Lakshmi Valsalakumari is an IT professional who wants to expand her horizons. She attended the recent Wikimedia Developers Camp in Bangalore and had this story to tell:
Lakshmi with Santhosh Thottingal, the lead developer of Wikimedia’s font and keyboard tools
I have been an Information Technology professional working with well-known software organizations over the last 15 years. While IT has been keeping me busy, productive and happy, I have also all along harbored an interest in history and the humanities. I have recently decided to pursue these interests full-time, joining a research program at the Centre of Exact Humanities, International Institute of Information Technology, Hyderabad, India.
With my recent shift into academics and research, I have been referencing Wikipedia quite a bit in the last two to three months, and I have been amazed at the sheer magnitude of information found on it. While I have been reading the Wikipedia pages extensively, I had never yet considered editing it, not even in English, the language I reference Wikipedia most in, and the one I use most on computers.
Editing and contributing content in Malayalam, my mother tongue, had not really occurred to me either—Malayalam being a language I hardly used on my computers—until I attended the Bangalore Wikimedia Dev Camp.
I have tried typing Malayalam using my regular browser, but I have not been very happy with the effect. This was not the way I liked to see Malayalam written and rendered, so I had not made any further efforts to write Malayalam online. At the camp, I met Santhosh and Manoj—avid Malayalam Wikipedia contributors—and they persuaded me to give it another shot.
The first step was to download the Meera Unicode font for Malayalam, then to change my default browser to one of those that can render Meera well (I tried out Google Chrome; Firefox was even better, I was told), and then to try out typing Malayalam using the regular English keyboard.
I liked what I saw. When I typed the suggested key combinations, even complicated Malayalam letter combinations were being rendered the way I would have written them using pen and paper. I tried more and more combinations—ta, tha, tta, Ta, tma, thra, tya, zha—and was pleased with the effect. This was fun!
Demos of how transliteration keyboards for Malayalam work
Soon, I was creating my first article. I noticed that on the main Wikipedia page, an article on Barcelona mentioned Catalonia as a red link, meaning that no further information was available in the Malayalam Wikipedia on it, whereas there was plenty of information on the same subject in the English Wikipedia. Manoj guided me through the steps as I created my first page in the Malayalam Wikipedia, copied the template information over from the English article and saved the heading, trying to get it right in Malayalam. I viewed my saved efforts, and with a sense of achievement, I went to grab a coffee.
Back online with my coffee, I was surprised to find a message on the article Talk page—someone had already posted a comment on the page I had just saved, chiding me for the lack of content and references. “This will drive away people from Wikipedia,” the post read. “Please ensure I get enough content on the page!”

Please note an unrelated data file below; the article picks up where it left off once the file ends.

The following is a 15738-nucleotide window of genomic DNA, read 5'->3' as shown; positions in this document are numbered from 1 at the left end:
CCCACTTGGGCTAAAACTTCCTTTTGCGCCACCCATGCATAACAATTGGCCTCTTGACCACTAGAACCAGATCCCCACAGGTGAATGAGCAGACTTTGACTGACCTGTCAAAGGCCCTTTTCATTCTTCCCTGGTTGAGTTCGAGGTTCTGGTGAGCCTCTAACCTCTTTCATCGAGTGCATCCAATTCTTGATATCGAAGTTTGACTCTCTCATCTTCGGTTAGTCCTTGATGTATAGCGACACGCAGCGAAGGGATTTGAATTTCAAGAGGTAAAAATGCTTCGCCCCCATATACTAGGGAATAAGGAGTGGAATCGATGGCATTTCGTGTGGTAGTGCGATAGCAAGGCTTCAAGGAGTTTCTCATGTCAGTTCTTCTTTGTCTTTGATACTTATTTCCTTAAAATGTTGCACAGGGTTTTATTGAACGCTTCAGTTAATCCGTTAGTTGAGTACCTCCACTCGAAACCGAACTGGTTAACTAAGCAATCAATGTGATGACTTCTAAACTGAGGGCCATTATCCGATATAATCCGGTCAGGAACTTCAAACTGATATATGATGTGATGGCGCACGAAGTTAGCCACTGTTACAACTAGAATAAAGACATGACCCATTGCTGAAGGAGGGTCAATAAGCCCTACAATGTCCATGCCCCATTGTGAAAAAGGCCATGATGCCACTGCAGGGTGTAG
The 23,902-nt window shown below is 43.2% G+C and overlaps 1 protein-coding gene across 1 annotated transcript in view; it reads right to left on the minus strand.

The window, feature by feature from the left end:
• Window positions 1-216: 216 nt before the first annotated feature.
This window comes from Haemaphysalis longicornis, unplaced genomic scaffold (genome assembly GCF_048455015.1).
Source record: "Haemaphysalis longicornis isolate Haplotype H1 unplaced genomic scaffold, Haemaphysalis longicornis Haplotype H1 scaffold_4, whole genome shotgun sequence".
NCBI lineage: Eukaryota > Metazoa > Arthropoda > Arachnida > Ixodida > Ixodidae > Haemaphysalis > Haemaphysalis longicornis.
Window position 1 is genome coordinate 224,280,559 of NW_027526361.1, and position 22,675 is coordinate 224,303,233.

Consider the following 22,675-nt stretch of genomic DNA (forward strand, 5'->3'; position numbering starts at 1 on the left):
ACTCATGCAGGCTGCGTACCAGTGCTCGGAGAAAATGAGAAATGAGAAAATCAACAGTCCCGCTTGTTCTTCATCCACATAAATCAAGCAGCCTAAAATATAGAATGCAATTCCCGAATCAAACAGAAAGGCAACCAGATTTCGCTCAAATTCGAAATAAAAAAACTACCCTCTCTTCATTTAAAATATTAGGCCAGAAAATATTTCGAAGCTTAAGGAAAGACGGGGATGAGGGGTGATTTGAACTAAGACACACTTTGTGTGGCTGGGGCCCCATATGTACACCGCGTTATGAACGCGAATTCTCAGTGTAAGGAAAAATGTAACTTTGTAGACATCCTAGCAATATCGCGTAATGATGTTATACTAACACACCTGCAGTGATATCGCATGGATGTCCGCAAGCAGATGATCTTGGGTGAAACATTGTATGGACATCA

Man, that was fast! I had no idea people were watching and following Wikipedia edits this closely. Manoj encouraged me to type more, so I returned to my effort. While I was getting comfortable with the typing, I was still grappling for suitable words in Malayalam for the content I was reading in English. Manoj suggested Olam, an online dictionary, and sure enough, I was able to find several of the Malayalam equivalents I was searching for.
And so, I typed on. Again, to my surprise, I found people editing the content and giving helpful suggestions even as I was still typing—one person told me to leave native names as such and not translate those, and another formatted some of the changes. By the end of the day, I had posted a decent amount of info, although there remained much more to be added.
I was happy with my day’s work. I had never imagined that using Malayalam on my computer and editing the Malyalam Wikipedia content would be such a pleasant and enjoyable experience, one that I was actually looking forward to!
Another point I must mention here is the sheer volume of Malayalam content that I have started seeing online, on Wikipedia pages and elsewhere. This must be due to the attention paid to this field of languages, literature and culture online by movements like Wikimedia. In 2005, I remember searching online for a well-known Malayalam lullaby Omanathingalkkidavo by Irayimman Thampi, but could not find anything. I had then resorted to the memories of my immediate relatives to try and pen the forgotten lyrics. Now, when I search for the same, the amount of material that comes up on that lullaby is amazing!
My heart-felt appreciation to Wikipedia and all its online community members who have made all of this possible. I hope to be part of this movement myself and do my bit toward furthering easy availability of multi-lingual content online
The Wikimedia Language Engineering team is developing technologies that make it possible to speakers of all languages to contribute to Wikipedia in their language as easily and naturally as possible. Lakshmi’s story is an example of how these technologies enable people to develop reference and educational content that makes Wikipedia useful to people in the whole world. These technologies are deployed in Wikipedias in most languages of India, and more languages and projects are being added all the time.
Amir E. Aharoni, Software Engineer (Internationalization)